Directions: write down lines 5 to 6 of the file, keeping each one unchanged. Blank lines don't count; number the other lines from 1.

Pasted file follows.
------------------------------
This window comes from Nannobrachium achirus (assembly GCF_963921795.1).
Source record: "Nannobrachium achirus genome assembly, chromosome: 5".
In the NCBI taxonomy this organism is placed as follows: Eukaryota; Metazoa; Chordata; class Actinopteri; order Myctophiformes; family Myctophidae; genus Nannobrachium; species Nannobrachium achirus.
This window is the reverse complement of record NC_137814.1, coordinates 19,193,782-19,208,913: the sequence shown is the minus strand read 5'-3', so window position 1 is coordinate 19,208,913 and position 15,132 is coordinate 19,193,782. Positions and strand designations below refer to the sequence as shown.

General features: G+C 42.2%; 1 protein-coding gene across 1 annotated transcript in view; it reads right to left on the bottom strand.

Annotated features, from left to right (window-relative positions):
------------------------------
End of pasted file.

General features: G+C 42.2%; 1 protein-coding gene across 1 annotated transcript in view; it reads right to left on the bottom strand.

Annotated features, from left to right (window-relative positions):